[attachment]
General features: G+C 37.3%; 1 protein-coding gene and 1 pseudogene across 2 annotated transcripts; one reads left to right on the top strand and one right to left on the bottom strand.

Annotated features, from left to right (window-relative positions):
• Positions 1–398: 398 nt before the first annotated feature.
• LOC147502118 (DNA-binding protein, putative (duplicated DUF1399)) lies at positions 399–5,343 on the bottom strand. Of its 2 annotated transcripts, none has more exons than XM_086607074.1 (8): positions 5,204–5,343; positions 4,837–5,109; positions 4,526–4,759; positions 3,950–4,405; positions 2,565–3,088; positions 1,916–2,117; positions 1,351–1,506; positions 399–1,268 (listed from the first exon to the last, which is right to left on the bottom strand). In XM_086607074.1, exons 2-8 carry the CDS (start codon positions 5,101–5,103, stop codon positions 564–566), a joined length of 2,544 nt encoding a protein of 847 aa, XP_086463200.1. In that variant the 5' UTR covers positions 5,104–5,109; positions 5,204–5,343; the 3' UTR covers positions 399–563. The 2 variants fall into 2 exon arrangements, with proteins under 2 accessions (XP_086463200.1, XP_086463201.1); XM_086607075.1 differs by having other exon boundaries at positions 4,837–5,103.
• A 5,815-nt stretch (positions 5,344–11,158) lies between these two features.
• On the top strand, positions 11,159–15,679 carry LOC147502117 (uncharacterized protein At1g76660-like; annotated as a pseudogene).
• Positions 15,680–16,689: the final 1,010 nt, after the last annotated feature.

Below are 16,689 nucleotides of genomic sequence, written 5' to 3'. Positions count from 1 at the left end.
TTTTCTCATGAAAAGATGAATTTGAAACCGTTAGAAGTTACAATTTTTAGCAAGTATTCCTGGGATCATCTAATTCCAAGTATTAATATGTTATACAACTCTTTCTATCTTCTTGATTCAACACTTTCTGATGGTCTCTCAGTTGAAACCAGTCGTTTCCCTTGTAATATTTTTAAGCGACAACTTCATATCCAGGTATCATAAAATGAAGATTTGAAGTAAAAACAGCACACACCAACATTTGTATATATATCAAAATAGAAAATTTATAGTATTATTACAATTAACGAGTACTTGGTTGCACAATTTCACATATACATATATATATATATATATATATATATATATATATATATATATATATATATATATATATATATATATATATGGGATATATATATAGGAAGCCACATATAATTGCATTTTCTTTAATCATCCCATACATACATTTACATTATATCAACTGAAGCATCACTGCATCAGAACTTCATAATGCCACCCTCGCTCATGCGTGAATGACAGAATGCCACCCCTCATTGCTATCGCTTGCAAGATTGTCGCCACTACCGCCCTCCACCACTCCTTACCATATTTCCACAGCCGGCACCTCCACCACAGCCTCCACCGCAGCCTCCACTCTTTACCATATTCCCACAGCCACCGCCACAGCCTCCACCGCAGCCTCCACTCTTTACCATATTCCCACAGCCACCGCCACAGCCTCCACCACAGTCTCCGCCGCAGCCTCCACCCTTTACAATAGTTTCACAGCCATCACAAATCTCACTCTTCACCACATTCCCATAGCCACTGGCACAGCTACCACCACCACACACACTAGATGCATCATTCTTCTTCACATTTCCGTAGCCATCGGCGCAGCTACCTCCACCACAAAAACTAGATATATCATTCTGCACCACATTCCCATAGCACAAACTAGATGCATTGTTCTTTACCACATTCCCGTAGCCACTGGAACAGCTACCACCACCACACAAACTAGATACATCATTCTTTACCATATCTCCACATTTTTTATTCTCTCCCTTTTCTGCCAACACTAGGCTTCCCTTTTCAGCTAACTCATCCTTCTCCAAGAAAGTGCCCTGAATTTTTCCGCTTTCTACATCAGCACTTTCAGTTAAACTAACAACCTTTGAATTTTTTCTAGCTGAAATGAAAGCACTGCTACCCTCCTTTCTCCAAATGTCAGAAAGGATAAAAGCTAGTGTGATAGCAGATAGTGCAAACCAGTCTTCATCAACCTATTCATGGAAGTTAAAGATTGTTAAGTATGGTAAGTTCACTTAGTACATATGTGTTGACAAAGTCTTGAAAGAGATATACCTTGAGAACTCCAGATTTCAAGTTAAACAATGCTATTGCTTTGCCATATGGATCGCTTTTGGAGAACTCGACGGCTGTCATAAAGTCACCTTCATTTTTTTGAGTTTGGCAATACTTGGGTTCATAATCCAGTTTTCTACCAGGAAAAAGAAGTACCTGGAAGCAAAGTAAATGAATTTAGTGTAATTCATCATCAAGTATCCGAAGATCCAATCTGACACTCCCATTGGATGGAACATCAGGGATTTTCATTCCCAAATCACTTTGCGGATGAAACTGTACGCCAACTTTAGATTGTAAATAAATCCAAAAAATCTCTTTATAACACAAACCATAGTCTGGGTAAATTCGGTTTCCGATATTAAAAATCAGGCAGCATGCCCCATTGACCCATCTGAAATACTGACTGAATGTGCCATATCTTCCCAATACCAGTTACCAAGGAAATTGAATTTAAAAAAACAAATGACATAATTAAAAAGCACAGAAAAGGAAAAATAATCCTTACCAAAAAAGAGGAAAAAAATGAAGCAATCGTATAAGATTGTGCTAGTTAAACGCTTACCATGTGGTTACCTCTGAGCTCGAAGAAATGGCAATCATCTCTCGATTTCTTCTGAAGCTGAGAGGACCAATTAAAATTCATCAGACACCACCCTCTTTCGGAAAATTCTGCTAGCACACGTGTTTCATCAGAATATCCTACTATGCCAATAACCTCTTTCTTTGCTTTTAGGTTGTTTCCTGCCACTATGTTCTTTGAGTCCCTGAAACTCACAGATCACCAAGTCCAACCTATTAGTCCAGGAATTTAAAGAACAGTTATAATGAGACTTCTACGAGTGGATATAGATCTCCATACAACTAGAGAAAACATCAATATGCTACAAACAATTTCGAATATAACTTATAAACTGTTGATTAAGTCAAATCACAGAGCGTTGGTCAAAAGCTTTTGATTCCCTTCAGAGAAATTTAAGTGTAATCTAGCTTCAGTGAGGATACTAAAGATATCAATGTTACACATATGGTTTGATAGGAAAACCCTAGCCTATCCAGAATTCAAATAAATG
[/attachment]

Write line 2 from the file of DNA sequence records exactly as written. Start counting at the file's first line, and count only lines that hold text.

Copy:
Annotated features, from left to right (window-relative positions):